With that in mind, of things that fall under the OSR umbrella, my favorite is probably Castles and Crusades. That's the only one I actually run of the OSR game type these days if I run any of them...if I want the other games, I'll just play BX or BECMI (and actually, if you want simpler, probably stick with the BE rules and only use C and M for advancements), or you could just get the Rules Cyclopedia (great bargain).
Of course I perfectly agree regarding your choices, which are very similar to mines, but I want to play devil's advocate for retroclones that emulate old rules 1:1. Those retroclones, compared to the original editions, have the advantage to have been written today, where the way to explain rules, to present layouts and to make tabs has evolved and has become more clear. Good retroclones, like Old School Essentials are easier to read than the originals because they are presented with modern writing, layouts and tabs.
 

It's a bit silly, but I rather love how minimalist Red Box Hack is. Red Box Hack

For instance, when you attack someone, you roll 2d10. One of your dice should be red. That's the face die. If you roll a 0 on the face die, you hit them in the face. This deals 1 extra damage. Everyone has 5 hit points, except fighters who can get 7. There's a wizard spell that lets you talk to doors, and if you're polite, they'll tell you what's on the other side, and maybe unlock themselves for you.

The whole game is just 23 pages.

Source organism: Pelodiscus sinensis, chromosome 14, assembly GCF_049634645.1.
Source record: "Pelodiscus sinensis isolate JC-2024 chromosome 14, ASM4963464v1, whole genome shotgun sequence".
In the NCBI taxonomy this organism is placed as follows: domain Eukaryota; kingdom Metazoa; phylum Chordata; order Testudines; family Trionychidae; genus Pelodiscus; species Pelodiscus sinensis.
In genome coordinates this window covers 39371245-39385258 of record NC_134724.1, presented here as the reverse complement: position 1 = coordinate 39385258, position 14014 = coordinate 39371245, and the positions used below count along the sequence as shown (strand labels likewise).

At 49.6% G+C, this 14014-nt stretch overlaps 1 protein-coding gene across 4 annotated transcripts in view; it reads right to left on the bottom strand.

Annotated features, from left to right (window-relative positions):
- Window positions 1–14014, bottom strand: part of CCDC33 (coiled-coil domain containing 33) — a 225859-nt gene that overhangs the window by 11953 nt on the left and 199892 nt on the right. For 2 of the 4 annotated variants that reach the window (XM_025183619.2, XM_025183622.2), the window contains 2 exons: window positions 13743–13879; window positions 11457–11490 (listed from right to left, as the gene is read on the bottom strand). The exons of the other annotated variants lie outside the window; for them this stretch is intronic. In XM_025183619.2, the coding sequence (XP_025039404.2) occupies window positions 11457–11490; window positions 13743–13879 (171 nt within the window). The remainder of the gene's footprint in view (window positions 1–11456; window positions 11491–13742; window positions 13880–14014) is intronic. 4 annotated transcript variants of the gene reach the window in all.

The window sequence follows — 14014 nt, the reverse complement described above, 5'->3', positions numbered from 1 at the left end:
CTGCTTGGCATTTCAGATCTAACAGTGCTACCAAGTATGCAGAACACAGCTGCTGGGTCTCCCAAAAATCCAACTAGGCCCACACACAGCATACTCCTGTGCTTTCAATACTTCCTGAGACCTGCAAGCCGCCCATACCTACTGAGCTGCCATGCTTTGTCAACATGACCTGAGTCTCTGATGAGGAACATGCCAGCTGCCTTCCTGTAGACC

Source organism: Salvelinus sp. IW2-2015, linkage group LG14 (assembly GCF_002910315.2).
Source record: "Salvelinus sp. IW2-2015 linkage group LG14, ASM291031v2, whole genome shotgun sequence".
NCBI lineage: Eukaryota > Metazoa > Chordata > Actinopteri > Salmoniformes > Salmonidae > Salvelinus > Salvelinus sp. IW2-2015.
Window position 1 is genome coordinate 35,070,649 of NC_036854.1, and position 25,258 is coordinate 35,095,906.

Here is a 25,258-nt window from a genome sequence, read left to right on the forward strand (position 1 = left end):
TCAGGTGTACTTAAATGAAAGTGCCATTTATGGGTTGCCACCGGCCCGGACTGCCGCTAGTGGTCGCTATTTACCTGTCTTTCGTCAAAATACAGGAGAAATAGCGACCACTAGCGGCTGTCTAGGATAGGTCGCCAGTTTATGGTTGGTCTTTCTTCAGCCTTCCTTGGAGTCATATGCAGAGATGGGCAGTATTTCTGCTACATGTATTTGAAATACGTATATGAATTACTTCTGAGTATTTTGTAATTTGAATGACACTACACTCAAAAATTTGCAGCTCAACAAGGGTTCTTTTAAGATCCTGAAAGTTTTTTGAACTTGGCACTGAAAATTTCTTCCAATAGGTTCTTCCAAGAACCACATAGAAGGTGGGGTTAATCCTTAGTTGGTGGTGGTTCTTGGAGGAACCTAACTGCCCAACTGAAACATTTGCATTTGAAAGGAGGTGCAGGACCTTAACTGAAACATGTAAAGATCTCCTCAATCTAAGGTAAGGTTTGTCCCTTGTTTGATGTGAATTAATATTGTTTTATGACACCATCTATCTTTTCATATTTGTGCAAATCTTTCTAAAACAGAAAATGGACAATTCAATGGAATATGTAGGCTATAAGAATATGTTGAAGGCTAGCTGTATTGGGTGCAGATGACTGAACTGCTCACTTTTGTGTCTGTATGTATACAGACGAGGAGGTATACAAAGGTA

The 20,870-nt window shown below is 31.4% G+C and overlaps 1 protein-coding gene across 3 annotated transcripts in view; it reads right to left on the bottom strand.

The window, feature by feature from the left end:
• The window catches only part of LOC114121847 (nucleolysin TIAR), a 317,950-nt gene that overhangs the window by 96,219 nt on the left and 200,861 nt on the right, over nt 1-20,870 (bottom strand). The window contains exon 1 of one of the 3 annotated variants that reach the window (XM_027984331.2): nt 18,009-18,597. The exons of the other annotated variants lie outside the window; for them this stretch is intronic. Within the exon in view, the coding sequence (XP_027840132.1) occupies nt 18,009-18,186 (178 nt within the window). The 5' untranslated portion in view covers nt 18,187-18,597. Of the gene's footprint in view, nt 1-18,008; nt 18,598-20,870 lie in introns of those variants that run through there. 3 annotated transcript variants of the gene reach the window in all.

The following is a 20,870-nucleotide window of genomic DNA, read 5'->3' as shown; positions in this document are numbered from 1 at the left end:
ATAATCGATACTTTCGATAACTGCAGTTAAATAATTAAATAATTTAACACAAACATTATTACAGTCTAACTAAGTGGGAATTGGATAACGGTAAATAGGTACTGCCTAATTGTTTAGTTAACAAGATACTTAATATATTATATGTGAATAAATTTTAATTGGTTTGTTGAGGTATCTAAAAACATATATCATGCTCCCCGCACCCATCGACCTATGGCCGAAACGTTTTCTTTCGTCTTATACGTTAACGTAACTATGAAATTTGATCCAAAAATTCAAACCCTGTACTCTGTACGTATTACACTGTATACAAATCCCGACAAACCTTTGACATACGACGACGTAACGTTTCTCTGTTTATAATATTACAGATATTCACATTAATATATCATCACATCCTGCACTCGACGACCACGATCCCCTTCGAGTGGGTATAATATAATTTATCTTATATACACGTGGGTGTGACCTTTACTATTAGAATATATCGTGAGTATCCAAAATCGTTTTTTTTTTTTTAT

Flexor the Mighty!

18/100 Strength!
One thing I love about OSE is that is it so clearly laid out. Rarely have I seen a game book more designed for quick use at the table.

But the index is kind of lacking.
 





Campbell

Legend
I really like Old School Essentials and am having a ton of fun playing in a weekly Mork Borg game, but right now my heart belongs to The Nightmares Underneath. It's a quirky dungeon crawler where you are one of the few souls insane enough to go into these nightmare realms to claim their treasure which cleanses them. What I love is that it maintains the sense of danger and risk taking of low level play throughout the experience, has a magic system that feels very Swords and Sorcery, has strong support for Theater of the Mind, and has detailed rules for handling interacting with the towns you use as your home base.
 


Orcslayer78

Explorer
I like old school essentials a lot. I haven't tried it yet, but an very interested in Five Torches Deep. Has anyone kicked the tires on that system?
It's pretty good, it has the 4 core classes from B/X and BECMI but adds subclasses thar represent all the classes from 5E (for example you start as Wizard and then you can choose to become a Sorcerer or a Warlock)
 


There's a bunch of info out there on OSR. Just run a Google search and should be able to find a wiki. It's pretty much and system, or hack of a system that has an emphasis on hexploration, dungeon crawling, any style of game that would probably be considered old fashioned these days. Just off the top of my head there is old school fantasy, osric, old school essentials, five torches deep, the black hack, castles and crusades. There are also some a little more "out there" like Mork Borg. Some are based off more modern type systems, and others are little more then reformatting old dnd. Five Torches uses 5e as a basis. I believe old school fantasy uses 3e. Old School Essentials is based off B/Ex DnD.